- National Video Games Day, September 12
- National Grandparents Day, September 12
- Hispanic Heritage Month, from September 15 to October 15
- Oktoberfest, usually celebrated late September to early October
- International Day of Peace, September 21
- World Alzheimers Day, September 21
- First Day of Fall, the fall equinox is usually on September 22 or 23
- World Tourism Day, September 27
- Breast Cancer Awareness Month, all of October
- Domestic Violence Awareness Month (DVAM), all of October
- International Coffee Day, October 1
- World Vegetarian Day, October 1
- World Smile Day, October 2
- International Day of the Girl, October 11
- World Mental Health Day, October 19
- Boss’s Day, October 16
- National Make a Difference Day, October 23
- Halloween, October 31
- Men’s Health – Movember, all of November
- National Native American Heritage Month, all of November
- World Vegan Day, November 1
- Veteran’s Day, November 11
- America Recycles Day, November 15
- International Men’s Day, November 19
- Thanksgiving, the fourth Thursday in November
- Black Friday, the Friday after Thanksgiving
- Small Business Saturday, the Saturday after Thanksgiving
- Cyber Monday, the Monday after Thanksgiving
- Hanukkah, 8 days long and begins on 25th day of Kislev, the ninth month on the Jewish calendar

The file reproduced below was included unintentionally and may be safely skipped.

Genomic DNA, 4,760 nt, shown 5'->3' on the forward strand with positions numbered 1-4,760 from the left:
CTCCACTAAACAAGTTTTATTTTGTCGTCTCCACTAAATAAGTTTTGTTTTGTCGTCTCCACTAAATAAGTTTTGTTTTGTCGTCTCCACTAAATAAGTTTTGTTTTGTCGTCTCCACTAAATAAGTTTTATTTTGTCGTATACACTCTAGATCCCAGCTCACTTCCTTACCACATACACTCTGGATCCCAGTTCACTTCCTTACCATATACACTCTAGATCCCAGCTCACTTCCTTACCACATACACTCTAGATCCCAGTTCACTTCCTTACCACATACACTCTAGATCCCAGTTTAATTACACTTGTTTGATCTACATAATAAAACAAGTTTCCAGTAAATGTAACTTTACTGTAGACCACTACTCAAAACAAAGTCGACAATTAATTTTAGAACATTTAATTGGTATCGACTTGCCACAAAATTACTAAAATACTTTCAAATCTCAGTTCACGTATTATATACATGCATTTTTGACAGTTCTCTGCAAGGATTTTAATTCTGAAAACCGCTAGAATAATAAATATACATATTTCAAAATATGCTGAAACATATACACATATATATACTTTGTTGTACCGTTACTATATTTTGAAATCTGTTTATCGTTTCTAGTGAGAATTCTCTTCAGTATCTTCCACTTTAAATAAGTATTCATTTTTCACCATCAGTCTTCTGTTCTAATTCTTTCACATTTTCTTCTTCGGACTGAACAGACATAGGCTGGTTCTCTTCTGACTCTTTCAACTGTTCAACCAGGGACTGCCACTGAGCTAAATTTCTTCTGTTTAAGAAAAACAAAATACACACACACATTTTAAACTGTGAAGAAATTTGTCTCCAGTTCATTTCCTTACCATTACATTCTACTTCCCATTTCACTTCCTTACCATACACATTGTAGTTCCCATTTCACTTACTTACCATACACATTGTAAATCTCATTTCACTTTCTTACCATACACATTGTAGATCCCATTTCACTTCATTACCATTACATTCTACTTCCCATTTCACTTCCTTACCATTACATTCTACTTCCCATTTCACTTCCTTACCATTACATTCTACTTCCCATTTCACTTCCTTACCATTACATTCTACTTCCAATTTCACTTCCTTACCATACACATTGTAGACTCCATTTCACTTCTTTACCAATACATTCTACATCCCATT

- National Sock Day, December 4
- Green Monday, second Monday of December (signalling only 10-12 days before Christmas)
- First Day of Winter, the winter solstice is usually on December 21 or 22
- Christmas Eve, December 24
- Christmas Day, December 25
- Boxing Day, December 26
- Kwanzaa, December 26 to January 1
A note about holidays and events aimed at celebrating disadvantaged groups: When celebrating holidays for disadvantaged groups, make sure that your holiday promotional campaign doesn’t come across as disingenuous. You’re better off creating a give back campaign (in which you generously donate a flat amount for higher-than-average cart orders), rather than offering discounts. You need to make the campaign about non-profit organizations helping these groups, not about your business and your profit.
A note about greenwashing: Don’t use Earth Day or Love a Tree Day as a way to just get more sales. This will only come across as extreme greenwashing, especially if your brand is not environmentally friendly. Create a give back campaign (instead of offering discounts), and make sure that you highlight organizations that conserve national forests or work to offset carbon emissions. If your business is eco-friendly, you could possibly offer a discount as a way for more people to adopt a sustainable lifestyle. In this way, you’ll be using the discount to lower the barrier to entry. Of course, a give back campaign can be a perfect fit for eco-friendly brands too.
Your turn: create a give back campaign
Conscious consumers can smell through BS labeling itself as compost. Trust us. And besides, as a modern brand-builder, you genuinely want to have a positive impact.
Here are some key takeaways for building effective holiday campaigns that foster goodwill towards your brand:
- Be generous, especially during the November and December holiday season.
- Highlight charities not only in your donation page, but your marketing materials too.
- Align your brand to the right causes.
- Align your spotlight charities to the right holidays.
- Make the giving about your customers and the non-profits, not about you.